In an increasingly competitive home health marketplace, agencies report they are seeing a viable business opportunity in partnering with hospitals in light of readmission penalties.
Since October 2012, hospitals have been subject to reimbursement cuts by as little as 1% per beneficiary after Medicare found readmissions—often avoidable—cost the program an estimated $26 billion annually.
The relationships can differ between providers, says Mary St. Pierre, vice president of regulatory affairs for the National Association for Home Care & Hospice (NAHC).
“It really depends on what degree home health agencies want to become involved and what commitment of hospitals are looking to these agencies for referrals,” says St. Pierre.
These home health agencies present how hospitals can reduce their readmission rates, either by discussing services or developing new initiatives for more intensive home health services.
These “intensive” initiatives include beginning services for patients within 24 hours post-discharge from the hospital, rather than the regulation 48 hours mandated by Medicare.
An advantage of promptly initiating services, says St. Pierre, occurs when hospitals send patients home with a medication list, which home health agencies can view to see which potential interactions can make patients prone to readmission before administering care.
While some agencies might resort to telephone interventions or even telehealth technologies to check up on their clients, St. Pierre has noticed others becoming more involved with intravenous infusion treatments.
“With more intensive occupational therapy immediately after discharge, patients are allowed an upfront continuation of this treatment when they leave the hospital,” she says.
Several home health agencies have reported they have begun to see results from their newfound partners in care.
In one case, says St. Pierre, a pair of home health agencies entered into a formal agreement with a hospital and an emergency department. The result of this partnership led to the development of a computer database that maintained a log of patients between the two agencies.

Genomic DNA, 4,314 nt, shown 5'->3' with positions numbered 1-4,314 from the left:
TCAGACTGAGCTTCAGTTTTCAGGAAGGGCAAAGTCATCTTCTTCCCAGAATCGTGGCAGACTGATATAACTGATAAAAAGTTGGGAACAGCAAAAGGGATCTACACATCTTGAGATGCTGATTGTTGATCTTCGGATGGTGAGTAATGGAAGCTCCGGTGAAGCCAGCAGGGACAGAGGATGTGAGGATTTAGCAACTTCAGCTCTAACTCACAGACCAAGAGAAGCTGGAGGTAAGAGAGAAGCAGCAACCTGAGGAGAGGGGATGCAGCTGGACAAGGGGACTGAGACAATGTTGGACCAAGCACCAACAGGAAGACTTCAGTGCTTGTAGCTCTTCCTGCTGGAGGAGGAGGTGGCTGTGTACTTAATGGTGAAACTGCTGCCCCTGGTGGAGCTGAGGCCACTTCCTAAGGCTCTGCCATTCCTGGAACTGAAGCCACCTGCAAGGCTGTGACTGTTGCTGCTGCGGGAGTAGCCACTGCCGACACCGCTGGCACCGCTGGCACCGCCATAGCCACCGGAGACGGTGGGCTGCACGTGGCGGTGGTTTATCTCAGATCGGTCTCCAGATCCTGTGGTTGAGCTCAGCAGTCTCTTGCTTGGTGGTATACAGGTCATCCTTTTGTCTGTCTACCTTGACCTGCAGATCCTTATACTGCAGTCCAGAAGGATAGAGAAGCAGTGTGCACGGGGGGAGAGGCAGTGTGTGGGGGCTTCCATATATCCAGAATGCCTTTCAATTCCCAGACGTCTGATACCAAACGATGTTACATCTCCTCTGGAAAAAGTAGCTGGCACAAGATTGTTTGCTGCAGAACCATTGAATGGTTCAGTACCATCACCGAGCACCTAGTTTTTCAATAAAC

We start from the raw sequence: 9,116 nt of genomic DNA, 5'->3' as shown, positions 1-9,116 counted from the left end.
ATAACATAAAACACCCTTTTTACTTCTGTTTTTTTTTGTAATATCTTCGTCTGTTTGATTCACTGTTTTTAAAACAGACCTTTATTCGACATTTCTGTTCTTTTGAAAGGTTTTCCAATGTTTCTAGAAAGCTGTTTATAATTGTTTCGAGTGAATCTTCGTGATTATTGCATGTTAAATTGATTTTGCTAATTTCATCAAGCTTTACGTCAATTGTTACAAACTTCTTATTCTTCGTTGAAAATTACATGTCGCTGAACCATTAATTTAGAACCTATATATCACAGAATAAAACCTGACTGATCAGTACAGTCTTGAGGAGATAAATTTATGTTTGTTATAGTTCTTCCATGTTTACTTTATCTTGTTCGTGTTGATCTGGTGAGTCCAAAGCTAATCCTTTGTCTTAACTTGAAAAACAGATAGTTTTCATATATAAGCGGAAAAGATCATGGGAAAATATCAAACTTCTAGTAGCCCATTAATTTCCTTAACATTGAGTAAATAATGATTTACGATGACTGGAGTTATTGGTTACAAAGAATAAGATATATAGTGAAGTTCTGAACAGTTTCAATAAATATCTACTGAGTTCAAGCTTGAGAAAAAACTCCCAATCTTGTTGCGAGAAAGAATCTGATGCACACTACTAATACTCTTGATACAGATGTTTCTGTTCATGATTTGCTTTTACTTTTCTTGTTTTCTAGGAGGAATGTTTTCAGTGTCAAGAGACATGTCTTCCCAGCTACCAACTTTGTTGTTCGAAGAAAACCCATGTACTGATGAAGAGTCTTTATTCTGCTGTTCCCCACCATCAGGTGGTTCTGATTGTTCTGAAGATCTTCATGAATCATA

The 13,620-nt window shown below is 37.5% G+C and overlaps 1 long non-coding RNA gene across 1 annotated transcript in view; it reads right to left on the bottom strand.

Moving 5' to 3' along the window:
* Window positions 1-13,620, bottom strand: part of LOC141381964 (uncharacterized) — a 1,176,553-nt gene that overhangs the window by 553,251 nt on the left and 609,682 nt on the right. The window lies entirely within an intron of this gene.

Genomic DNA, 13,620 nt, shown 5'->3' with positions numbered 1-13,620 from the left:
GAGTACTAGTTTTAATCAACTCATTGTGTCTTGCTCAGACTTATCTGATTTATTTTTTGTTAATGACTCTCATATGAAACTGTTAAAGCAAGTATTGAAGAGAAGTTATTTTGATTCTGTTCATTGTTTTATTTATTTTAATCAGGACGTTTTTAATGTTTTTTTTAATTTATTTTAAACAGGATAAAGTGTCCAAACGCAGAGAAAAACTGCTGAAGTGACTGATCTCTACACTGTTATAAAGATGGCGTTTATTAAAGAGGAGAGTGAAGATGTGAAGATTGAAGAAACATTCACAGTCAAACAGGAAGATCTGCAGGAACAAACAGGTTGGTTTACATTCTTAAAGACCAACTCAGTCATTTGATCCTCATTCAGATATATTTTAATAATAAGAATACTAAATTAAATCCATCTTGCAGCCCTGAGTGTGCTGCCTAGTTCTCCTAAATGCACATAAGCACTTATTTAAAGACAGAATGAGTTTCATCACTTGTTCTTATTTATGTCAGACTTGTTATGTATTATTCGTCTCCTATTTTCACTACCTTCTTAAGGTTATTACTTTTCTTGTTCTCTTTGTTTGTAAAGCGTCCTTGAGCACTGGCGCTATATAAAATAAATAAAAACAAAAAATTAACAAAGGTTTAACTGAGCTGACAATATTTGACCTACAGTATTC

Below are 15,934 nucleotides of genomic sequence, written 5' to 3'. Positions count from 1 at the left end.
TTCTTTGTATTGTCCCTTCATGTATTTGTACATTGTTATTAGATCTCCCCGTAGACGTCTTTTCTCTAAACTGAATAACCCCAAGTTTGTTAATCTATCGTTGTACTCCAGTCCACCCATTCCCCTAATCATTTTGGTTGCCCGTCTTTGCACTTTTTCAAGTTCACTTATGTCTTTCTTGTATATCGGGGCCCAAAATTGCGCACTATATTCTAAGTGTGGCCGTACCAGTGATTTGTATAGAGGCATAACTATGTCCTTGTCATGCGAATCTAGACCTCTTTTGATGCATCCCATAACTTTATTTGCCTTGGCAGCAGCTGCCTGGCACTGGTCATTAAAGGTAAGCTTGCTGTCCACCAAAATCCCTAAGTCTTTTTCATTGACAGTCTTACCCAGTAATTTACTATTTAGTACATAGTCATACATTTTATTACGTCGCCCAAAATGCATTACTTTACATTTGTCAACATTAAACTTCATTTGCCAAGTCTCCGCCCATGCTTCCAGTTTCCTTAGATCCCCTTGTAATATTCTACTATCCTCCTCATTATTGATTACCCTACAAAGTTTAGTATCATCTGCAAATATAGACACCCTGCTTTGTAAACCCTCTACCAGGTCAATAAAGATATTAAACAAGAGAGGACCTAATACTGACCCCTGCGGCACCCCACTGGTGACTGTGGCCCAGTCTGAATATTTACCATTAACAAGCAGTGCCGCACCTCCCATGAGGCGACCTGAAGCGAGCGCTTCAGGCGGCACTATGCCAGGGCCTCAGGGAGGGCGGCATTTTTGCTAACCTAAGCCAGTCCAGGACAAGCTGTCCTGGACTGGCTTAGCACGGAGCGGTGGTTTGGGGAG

“Under this circumstance, the ER department can call the agencies and say ‘hey, do you know these patients?’” says St. Pierre.
Access to a log of patients’ health information can provide both hospitals and home health agencies with knowledge on how to treat certain individuals when they leave the hospital, or in the event they wind up readmitted.
Executive Care—a home health services company headquartered in Hackensack, New Jersey—began its first relationship with a local hospital in 2007-2008, according to founder and CEO Lenny Verkhoglaz, who says he has seen more referrals coming from its partner hospital as a result of the collaboration.
“Hospitals are looking to partner up with agencies to refer patients to once they are done providing care,” says Verkhoglaz. “Our job through this partnership is to make sure patients get the care they need to stay healthy.”
When it comes to reducing readmission rates for its care partner, Executive Care does its part by providing care within a patient’s home, including helping individuals with activities of daily living by providing personal care and safety precautions such as home assessments and nutrition evaluations to make sure patients are eating right post-discharge.
Since low barriers to entry have generated increasing competition for home health providers in the national marketplace, according to Verkhoglaz, partnerships do not just present themselves to a specific agency.
Rather, these agreements have to be sought out, often times boiling down to how well an agency is performing in the marketplace and the services provided, he says.
However, the Affordable Care Act has made the healthcare landscape “confusing” for some, says Verkhoglaz, as providers adjust to recent provisions, notably the establishment of Accountable Care Organizations.
“Most agencies are paying attention to what’s going on in the industry and the political world,” says Verkhoglaz. “People who understand what’s going on will want to be involved.”
Written by Jason Oliva